I forgot about that coupled inductor. That guy conducts ALL of the primary power. One small nick in that mag wire will cause the inductor to blow open and no voltaje, in a very ambiguous way.
So given where you are, primary power restored, i would get a datasheet for the bias converter PWM and get to work. In this thread there are some nice test point references to show you what you should get with a working unit. Take a good look around the PWM pins on the bottom for corrosion.
Pro-tip: the bias converter is a very standard flyback converter. If you google flyback converter you will get something similar to what you have in the AMP. Look closely in the primary winding snubber. Also check the 10ohm high wattage through hole resistor, it provides power to the transformer primary.
, but this unit was water damaged and my guess is that it was probably rusted out.
At this point I recommend a thorough cleaning of everything. Residual from that liquid can cause future trouble. Soda spills are some of the worst because the residue takes on water from the atmosphere and forms acids that can cause unwanted conduction paths and eventual trace and component failure.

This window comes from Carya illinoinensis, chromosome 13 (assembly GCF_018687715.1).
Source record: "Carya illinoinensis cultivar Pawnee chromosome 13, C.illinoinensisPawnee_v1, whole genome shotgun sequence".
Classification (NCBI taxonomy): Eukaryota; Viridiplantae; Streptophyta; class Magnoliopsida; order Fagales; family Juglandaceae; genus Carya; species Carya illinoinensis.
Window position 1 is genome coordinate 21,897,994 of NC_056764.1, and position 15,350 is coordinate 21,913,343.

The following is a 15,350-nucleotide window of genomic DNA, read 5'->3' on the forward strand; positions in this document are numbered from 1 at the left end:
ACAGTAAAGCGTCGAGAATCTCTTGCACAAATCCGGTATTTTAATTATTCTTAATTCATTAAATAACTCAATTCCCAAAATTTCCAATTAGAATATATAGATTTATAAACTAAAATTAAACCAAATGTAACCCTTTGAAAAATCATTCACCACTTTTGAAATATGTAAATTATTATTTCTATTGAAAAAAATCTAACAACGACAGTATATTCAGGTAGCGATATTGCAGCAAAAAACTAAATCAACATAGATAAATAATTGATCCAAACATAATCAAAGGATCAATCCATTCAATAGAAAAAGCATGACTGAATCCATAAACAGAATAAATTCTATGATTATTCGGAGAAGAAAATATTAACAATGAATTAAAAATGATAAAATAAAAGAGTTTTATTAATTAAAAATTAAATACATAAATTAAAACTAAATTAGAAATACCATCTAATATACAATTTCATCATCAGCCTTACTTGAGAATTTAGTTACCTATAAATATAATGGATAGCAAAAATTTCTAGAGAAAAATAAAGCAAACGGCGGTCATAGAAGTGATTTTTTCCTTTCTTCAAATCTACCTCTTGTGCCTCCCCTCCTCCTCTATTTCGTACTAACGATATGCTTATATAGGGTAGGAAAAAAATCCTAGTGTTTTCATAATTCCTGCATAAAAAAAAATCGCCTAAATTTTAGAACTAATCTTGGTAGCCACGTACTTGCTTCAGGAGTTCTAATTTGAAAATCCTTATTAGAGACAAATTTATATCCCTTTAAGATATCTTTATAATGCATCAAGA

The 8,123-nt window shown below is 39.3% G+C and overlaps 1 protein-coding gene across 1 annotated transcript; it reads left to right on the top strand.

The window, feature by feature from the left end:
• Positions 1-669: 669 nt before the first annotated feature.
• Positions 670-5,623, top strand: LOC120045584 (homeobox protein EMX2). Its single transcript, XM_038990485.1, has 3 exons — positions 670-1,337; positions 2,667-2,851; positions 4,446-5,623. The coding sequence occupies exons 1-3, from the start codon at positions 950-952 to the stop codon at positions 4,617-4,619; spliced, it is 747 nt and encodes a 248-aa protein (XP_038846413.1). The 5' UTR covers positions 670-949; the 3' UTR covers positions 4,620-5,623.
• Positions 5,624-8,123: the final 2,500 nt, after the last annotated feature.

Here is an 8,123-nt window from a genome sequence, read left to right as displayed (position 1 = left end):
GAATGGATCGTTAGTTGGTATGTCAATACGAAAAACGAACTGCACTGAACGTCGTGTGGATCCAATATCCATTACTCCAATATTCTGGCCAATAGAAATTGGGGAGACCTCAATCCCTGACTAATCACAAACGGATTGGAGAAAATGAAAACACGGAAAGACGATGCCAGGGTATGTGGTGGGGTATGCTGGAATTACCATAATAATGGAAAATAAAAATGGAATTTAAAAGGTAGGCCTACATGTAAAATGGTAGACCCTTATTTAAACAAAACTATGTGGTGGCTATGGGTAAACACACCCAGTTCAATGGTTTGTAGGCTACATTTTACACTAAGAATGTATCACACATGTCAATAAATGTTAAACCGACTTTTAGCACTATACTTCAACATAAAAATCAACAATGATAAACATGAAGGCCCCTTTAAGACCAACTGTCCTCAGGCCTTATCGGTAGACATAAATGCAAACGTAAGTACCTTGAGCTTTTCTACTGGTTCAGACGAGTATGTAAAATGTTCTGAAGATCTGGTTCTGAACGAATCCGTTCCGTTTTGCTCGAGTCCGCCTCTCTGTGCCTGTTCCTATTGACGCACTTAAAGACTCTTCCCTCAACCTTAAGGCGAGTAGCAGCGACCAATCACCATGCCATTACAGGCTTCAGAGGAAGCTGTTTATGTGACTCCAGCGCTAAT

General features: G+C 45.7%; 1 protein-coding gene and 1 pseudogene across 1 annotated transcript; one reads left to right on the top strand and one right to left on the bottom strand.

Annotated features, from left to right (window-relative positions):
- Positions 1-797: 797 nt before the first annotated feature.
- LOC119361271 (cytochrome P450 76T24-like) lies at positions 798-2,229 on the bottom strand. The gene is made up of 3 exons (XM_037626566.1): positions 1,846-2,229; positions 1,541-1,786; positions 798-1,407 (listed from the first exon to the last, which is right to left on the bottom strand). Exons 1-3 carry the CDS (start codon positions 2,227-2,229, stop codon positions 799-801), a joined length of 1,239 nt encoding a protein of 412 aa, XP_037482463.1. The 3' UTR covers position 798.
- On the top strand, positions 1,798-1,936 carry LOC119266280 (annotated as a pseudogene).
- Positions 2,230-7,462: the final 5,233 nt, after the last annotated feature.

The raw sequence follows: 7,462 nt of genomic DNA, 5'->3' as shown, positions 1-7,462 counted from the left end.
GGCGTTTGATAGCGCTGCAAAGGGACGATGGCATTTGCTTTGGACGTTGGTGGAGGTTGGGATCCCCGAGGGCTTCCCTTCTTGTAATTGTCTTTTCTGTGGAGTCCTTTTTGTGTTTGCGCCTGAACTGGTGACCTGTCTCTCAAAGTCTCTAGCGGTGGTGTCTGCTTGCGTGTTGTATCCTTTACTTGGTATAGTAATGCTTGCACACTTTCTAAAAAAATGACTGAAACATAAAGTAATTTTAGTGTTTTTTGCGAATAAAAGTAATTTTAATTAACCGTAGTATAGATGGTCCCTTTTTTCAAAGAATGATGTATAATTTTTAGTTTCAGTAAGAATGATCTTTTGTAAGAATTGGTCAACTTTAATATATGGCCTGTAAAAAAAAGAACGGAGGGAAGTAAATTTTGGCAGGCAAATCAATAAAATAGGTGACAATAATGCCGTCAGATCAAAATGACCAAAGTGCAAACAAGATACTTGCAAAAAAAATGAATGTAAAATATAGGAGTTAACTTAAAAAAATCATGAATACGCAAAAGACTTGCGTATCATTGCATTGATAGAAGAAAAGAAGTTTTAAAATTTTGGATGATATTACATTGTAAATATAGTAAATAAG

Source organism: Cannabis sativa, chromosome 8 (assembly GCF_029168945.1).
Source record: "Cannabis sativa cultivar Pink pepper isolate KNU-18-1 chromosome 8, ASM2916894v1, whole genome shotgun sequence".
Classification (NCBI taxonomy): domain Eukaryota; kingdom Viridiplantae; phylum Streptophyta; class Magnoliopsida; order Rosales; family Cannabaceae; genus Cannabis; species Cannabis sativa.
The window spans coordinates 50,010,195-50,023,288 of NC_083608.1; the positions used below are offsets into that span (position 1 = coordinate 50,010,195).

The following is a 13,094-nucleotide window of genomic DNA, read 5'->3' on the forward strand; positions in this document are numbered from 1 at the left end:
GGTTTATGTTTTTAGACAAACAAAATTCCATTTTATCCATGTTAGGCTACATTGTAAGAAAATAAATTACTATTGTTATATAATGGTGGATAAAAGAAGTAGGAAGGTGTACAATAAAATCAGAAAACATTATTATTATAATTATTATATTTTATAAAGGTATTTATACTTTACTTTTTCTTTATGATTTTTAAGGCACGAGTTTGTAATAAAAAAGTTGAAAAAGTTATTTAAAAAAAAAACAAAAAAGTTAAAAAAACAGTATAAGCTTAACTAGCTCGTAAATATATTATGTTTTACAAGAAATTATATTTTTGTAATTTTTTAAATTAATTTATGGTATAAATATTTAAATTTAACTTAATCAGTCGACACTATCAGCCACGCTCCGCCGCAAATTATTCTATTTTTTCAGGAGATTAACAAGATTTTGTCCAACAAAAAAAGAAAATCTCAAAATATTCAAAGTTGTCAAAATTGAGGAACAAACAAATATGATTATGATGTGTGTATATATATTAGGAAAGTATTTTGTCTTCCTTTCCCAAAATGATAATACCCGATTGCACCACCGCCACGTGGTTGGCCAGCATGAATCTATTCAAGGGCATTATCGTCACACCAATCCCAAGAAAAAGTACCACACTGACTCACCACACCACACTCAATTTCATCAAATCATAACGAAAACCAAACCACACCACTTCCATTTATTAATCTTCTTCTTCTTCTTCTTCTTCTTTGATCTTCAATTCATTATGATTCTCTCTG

Just an update, as I am grateful for the assistance provided here and feel I owe it to gruv and the thread...
I have 4 units that I was hoping to salvage, and 1 that I was using for parts. The one I found the broken trace on (described above) turned out to have no continuity on the primary side of the transformer. My guess is that the leads are rusted out on it, and I’ll have to remove it to have any hope of getting it working. That’s worth trying, but another day given it’s a pretty daunting task.
The other 3 units that I have that I thought I might be able to repair… On the first, I found I had no connection on the secondary side of the transformer between the two ground points, as well as a bad trace from the big 10 ohm resistor to the coil. On the second one, it was a bad amp. Both of those units now boot but then go to flashing white/orange. I suspect I need to replace the ST508 amps on them. The third one has an ok primary but nothing on the secondary...I haven’t debugged that yet. I also have another bad main board. It has huge burnt traces on the primary side… I had previously assumed this was toast, but think now that it may be fixable. Maybe I’m wrong, but I have some newfound confidence, given what I’ve learned about the circuit in the last couple of days (image below, with some nearby components removed).
I also have the 5 logic boards from these. Two of them work and 3 don’t. One is very obviously water damaged and the other 2 have no obvious issues.
Buzz.. thanks for the tip. I will give everything a clean before considering these ‘fixed’...but I obviously have a lot of other work to do first!
If I see a PC board that has obviously been the victim of a liquid spill, I’ll clean the board before applying power.